The main change to this scene is the Wahclella maple (4), itself. Because the tree fell into a brushy riparian thicket, the fallen trunk and limbs have already been largely overtaken by lush spring growth of the understory. In a few short years, the fallen tree will disappear under a thick layer of moss and ferns, completing the forest cycle.

[Click here for a larger view]

But the story of the fallen Wahclella maple doesn’t end there, thanks to the unique adaptive abilities of bigleaf maple. Unlike most of our large tree species, bigleaf maple is prolific in sprouting new stems from stumps or upturned root balls. The massive, multi-trunked giants that appear in our forests are the result of this form of regeneration.

The Wahclella maple is already re-growing from its shattered trunk

[Click here for a larger view]

In this way, the Wahclella maple already seems to be making a comeback. With its former trunk still lying nearby, the shattered base of the tree has sprouted several new shoots this spring. In time, there’s a good chance that some of these shoots will grow to form a new, multi-trunked tree, perhaps one that is even more magnificent for future generations of photographers.

In the meantime, the old maple tree is a reminder that the beauty of the area is forever a work in progress, and how fortunate we are to watch the each stroke of nature unfold.

“The best thing about the future is that it comes only one day at a time.”
-Dean Acheson

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How to visit Wahclella Falls

Though hardly a secret anymore , the hike to Wahclella Falls remains a less traveled alternative to other short waterfall hikes in the Gorge. The trail is generally open year-round, though the best times for photography are in May/June, when spring greenery is at its peak, and in late October, when the bigleaf maples light up the forest with bright yellow and orange hues.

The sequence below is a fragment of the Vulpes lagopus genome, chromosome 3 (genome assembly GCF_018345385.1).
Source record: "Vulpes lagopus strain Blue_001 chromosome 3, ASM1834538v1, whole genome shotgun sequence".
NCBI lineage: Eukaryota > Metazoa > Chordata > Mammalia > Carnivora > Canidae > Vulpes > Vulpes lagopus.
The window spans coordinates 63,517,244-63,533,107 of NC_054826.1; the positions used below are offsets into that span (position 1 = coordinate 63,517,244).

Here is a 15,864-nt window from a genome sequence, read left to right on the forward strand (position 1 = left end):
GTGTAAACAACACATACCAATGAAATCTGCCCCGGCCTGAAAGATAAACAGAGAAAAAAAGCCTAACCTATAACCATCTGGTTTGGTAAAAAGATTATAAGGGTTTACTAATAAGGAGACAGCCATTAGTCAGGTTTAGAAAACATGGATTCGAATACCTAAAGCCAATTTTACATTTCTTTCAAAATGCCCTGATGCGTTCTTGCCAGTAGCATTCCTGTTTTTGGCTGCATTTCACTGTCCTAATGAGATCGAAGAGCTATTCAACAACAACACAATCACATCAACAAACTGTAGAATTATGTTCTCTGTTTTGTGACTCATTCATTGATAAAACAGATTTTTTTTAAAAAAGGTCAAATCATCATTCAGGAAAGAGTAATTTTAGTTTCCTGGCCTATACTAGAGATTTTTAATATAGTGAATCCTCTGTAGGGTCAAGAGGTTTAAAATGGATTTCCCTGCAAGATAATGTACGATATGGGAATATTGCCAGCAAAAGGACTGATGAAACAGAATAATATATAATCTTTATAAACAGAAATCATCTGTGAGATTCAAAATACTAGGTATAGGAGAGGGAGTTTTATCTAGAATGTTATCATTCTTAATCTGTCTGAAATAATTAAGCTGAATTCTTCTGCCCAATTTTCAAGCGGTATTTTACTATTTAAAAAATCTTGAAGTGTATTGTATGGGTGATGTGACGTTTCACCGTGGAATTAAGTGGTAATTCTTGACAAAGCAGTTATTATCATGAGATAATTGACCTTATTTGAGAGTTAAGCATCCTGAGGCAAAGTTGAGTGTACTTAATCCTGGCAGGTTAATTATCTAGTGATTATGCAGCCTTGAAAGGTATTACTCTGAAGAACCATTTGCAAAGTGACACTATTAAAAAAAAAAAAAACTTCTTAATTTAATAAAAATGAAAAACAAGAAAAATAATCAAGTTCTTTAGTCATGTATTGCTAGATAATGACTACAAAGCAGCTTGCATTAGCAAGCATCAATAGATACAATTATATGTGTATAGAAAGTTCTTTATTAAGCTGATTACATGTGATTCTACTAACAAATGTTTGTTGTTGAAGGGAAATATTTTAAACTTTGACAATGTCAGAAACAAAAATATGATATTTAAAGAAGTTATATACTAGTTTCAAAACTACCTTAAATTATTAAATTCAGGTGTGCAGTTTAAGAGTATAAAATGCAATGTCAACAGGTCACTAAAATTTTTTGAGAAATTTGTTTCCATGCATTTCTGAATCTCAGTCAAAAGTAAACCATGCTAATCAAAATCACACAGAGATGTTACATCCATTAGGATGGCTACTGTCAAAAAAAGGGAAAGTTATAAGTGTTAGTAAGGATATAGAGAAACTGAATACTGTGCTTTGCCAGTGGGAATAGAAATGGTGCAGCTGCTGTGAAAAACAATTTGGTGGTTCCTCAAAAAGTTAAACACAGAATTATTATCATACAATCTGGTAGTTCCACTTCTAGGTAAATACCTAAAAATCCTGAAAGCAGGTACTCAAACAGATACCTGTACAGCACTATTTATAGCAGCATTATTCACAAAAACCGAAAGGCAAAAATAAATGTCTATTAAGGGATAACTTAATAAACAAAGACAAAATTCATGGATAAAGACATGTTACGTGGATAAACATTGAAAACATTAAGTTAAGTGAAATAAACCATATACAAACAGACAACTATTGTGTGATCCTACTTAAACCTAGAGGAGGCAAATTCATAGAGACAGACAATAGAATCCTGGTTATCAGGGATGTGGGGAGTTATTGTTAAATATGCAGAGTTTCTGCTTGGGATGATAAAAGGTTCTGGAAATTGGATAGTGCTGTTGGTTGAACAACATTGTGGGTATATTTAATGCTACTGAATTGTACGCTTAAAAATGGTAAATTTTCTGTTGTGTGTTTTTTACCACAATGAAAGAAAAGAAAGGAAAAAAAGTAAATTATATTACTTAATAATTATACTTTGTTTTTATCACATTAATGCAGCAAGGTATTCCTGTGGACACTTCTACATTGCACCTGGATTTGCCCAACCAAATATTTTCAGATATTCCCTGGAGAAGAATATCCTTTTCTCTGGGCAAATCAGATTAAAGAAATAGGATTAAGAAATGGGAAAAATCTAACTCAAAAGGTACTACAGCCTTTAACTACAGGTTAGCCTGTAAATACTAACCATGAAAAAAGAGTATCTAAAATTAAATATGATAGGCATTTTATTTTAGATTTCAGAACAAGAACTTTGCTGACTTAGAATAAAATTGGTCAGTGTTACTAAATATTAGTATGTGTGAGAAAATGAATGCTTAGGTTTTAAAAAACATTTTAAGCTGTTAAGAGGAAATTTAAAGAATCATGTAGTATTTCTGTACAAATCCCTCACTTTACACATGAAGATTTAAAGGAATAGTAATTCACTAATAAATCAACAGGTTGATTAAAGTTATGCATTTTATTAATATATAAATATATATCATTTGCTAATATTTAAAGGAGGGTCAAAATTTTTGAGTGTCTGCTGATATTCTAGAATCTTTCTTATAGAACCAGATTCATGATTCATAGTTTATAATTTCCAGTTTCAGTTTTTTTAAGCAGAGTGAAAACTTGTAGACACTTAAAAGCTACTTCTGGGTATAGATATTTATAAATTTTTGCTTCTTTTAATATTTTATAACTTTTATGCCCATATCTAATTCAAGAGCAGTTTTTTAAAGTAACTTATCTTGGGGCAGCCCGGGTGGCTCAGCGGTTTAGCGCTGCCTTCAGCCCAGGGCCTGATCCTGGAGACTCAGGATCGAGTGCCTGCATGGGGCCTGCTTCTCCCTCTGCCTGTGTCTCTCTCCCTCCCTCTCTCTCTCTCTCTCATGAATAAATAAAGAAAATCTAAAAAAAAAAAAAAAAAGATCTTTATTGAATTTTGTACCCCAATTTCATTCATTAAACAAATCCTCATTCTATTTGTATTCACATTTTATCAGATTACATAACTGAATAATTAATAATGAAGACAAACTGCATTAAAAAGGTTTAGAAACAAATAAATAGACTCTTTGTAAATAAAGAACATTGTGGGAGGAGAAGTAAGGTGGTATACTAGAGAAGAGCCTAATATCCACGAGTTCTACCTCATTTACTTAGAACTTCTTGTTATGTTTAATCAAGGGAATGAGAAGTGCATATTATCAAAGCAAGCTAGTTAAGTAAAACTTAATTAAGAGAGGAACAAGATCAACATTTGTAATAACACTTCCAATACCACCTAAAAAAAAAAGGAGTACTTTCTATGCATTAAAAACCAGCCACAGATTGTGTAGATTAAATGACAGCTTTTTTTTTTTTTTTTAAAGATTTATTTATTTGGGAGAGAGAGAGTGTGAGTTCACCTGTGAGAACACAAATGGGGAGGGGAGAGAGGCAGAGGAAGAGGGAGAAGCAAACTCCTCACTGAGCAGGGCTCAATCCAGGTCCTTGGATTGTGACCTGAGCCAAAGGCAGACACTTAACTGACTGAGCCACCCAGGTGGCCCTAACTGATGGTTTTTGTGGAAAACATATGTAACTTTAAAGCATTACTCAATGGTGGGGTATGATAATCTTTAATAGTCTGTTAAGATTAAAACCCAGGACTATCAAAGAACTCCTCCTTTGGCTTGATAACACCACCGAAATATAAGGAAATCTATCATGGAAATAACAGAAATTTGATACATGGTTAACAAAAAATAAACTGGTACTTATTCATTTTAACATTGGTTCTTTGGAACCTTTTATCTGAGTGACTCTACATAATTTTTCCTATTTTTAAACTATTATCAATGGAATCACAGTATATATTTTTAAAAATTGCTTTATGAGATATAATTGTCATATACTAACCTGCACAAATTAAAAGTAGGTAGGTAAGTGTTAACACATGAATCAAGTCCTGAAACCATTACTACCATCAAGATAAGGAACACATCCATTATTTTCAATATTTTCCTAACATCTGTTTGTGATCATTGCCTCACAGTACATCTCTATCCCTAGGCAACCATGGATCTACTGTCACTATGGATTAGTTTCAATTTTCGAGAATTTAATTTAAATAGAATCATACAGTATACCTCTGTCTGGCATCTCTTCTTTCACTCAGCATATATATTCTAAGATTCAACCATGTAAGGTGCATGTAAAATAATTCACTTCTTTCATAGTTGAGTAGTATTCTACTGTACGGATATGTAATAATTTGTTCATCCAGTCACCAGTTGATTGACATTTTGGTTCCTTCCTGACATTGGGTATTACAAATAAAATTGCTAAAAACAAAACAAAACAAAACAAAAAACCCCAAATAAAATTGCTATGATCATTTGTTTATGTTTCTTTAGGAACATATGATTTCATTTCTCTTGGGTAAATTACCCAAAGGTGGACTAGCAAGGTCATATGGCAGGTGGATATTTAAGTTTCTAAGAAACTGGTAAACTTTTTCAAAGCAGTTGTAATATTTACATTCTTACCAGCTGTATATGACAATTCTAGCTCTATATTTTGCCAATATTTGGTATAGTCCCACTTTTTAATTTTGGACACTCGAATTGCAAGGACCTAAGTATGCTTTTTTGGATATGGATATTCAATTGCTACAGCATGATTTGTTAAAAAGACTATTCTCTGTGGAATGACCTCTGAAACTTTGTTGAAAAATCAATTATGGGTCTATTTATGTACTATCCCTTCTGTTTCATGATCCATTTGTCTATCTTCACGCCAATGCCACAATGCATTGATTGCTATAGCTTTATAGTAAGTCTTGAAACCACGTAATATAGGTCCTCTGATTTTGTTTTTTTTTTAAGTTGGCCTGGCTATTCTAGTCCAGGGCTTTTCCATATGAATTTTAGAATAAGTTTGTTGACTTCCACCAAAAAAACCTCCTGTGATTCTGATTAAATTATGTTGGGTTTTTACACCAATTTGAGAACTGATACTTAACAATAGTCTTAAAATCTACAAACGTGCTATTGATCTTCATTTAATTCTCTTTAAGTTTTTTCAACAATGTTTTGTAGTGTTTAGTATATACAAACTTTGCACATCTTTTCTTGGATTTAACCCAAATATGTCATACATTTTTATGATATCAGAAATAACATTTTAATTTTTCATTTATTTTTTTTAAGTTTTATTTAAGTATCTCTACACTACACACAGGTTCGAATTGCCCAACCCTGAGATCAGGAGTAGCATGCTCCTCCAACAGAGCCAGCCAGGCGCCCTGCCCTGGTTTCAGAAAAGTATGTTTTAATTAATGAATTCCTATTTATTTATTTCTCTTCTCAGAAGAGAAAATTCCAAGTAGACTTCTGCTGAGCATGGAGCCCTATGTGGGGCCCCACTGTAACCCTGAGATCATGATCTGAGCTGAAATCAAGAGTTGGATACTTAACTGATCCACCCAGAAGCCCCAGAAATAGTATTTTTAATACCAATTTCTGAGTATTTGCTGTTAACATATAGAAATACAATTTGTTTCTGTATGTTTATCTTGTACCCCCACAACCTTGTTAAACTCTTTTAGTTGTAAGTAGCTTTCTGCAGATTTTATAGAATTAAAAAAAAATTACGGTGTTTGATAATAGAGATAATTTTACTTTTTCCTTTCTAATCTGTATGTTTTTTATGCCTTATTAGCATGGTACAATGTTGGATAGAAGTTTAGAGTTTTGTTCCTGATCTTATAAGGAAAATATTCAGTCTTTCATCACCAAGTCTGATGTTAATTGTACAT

[Click here for a larger, printable version of this map]

This is a terrific family trail, thanks to several dramatic footbridges, two waterfalls, a staircase, caves (!) and several streamside spots safe for wading or skipping stones. Young kids should be kept close, however, since there are also some steep drop offs along sections of the trail. For kids, midweek in midsummer is a perfect time to visit.

Another fascinating time to visit with kids is during the fall spawning season, when the stream below the hatchery diversion dam is filled with returning salmon and steelhead within easy view of the trail.

Wahclella Falls is a family favorite

The trailhead for Wahclella Falls is easy to find. Follow I-84 east from Portland to Bonneville Dam (Exit 40), turning right at the first stop sign then immediately right into the trailhead parking area along Tanner Creek, where a Northwest Forest Pass is required. Portable toilets are provided at the trailhead from spring through early fall.

The trail begins at a gate at the south end of the parking area, and initially follows a rustic gavel road to a small diversion dam that provides water for the Bonneville Fish Hatchery. From here, the route crosses a footbridge in front of Munra Falls, and becomes a proper hiking path. Head right (downhill) at a fork in the trail 0.7 miles from the trailhead to begin the loop through the towering amphitheater surrounding Wahclella Falls, then retrace your steps 0.7 miles to the trailhead after completing the 0.6 mile loop portion of the trail. Enjoy!

Piggyback Plant

November 13, 2011

Piggyback plant

Hike along any low-elevation stream in the Cascades and you’re likely to pass colonies of Tolmiea menziesii — more commonly known as the piggyback plant. These humble plants draw their common name from a unique habit of sprouting new plants on top of their leaves (reflected in other common names for the species, including “youth-on-age” and “thousand mothers”).

The botanical name for this species memorializes two giants in the early days of Pacific Northwest botanical discovery: Scottish-Canadian botanist William Fraser Tolmie and Archibald Menzies, the Scottish naturalist for the Vancouver Expedition.

Young leaves on a piggyback plant

These fuzzy little plants thrive in the moist shade of streamside broadleaf trees like red alder and bigleaf maple. As forest floor dwellers, piggyback plants have become expert at reproducing. They can spread along their well-developed rhizomes, through seeds, and of course, through the tiny plantlets that form on their leaves.

A close look at the piggyback plant reveals a whorl of basal leaves, typical of the many species in the saxifrage family. The leaves have 5-7 lobes, and are finely toothed. Both leaves and stems are covered in fine white hairs that give them a soft texture to the touch.

Daughter plantlet on a piggyback plant mother leaf